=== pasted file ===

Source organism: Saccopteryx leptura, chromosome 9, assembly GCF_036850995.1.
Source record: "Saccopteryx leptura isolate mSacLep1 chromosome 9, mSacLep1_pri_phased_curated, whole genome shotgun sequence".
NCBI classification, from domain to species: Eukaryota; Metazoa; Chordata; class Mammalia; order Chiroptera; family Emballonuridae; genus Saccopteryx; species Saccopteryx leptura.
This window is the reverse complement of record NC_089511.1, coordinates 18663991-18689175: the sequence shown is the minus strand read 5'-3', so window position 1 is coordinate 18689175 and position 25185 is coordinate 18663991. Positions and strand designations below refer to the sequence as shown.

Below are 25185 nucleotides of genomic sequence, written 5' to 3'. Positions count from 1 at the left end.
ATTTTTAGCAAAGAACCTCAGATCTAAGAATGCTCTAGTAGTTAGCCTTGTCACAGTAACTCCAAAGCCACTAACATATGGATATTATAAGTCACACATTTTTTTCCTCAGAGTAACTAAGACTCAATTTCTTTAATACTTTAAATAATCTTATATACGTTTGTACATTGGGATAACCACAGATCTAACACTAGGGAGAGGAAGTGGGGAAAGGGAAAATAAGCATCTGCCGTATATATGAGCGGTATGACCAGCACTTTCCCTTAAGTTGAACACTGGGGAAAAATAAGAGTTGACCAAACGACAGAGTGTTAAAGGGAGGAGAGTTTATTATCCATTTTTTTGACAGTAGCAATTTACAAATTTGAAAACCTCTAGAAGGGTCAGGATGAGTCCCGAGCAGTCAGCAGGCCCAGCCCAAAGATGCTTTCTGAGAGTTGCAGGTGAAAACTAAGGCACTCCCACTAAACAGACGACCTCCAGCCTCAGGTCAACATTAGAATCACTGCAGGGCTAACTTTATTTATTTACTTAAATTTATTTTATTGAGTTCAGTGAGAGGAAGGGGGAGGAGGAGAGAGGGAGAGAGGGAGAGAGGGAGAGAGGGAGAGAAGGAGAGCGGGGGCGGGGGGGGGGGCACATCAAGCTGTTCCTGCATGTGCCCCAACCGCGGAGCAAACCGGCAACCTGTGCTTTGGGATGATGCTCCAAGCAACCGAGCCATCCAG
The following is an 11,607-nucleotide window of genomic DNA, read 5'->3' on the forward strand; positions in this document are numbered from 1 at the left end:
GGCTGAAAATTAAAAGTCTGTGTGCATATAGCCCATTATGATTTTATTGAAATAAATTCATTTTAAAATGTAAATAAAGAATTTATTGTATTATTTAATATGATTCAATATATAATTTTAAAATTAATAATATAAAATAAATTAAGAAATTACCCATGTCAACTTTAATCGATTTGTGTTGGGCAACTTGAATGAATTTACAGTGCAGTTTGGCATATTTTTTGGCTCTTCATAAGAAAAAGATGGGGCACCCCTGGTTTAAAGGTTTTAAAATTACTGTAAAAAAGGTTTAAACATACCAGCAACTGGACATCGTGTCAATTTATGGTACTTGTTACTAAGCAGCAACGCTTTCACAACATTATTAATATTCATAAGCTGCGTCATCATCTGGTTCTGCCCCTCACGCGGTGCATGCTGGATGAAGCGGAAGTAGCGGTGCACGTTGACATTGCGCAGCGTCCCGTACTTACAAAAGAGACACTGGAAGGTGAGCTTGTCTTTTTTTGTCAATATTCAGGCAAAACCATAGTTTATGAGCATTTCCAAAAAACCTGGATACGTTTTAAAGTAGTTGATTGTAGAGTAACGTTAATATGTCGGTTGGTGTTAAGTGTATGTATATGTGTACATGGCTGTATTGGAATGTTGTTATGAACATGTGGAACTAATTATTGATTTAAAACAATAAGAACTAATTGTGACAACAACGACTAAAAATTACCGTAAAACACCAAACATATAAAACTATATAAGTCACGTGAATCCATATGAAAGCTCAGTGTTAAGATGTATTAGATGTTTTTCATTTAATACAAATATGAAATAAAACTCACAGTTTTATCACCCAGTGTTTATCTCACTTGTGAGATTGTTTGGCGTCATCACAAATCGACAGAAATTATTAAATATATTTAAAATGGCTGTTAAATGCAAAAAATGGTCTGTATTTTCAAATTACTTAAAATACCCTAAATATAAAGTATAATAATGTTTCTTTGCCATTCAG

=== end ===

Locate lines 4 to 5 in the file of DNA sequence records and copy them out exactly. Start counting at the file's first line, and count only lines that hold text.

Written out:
This window is the reverse complement of record NC_089511.1, coordinates 18663991-18689175: the sequence shown is the minus strand read 5'-3', so window position 1 is coordinate 18689175 and position 25185 is coordinate 18663991. Positions and strand designations below refer to the sequence as shown.

Below are 25185 nucleotides of genomic sequence, written 5' to 3'. Positions count from 1 at the left end.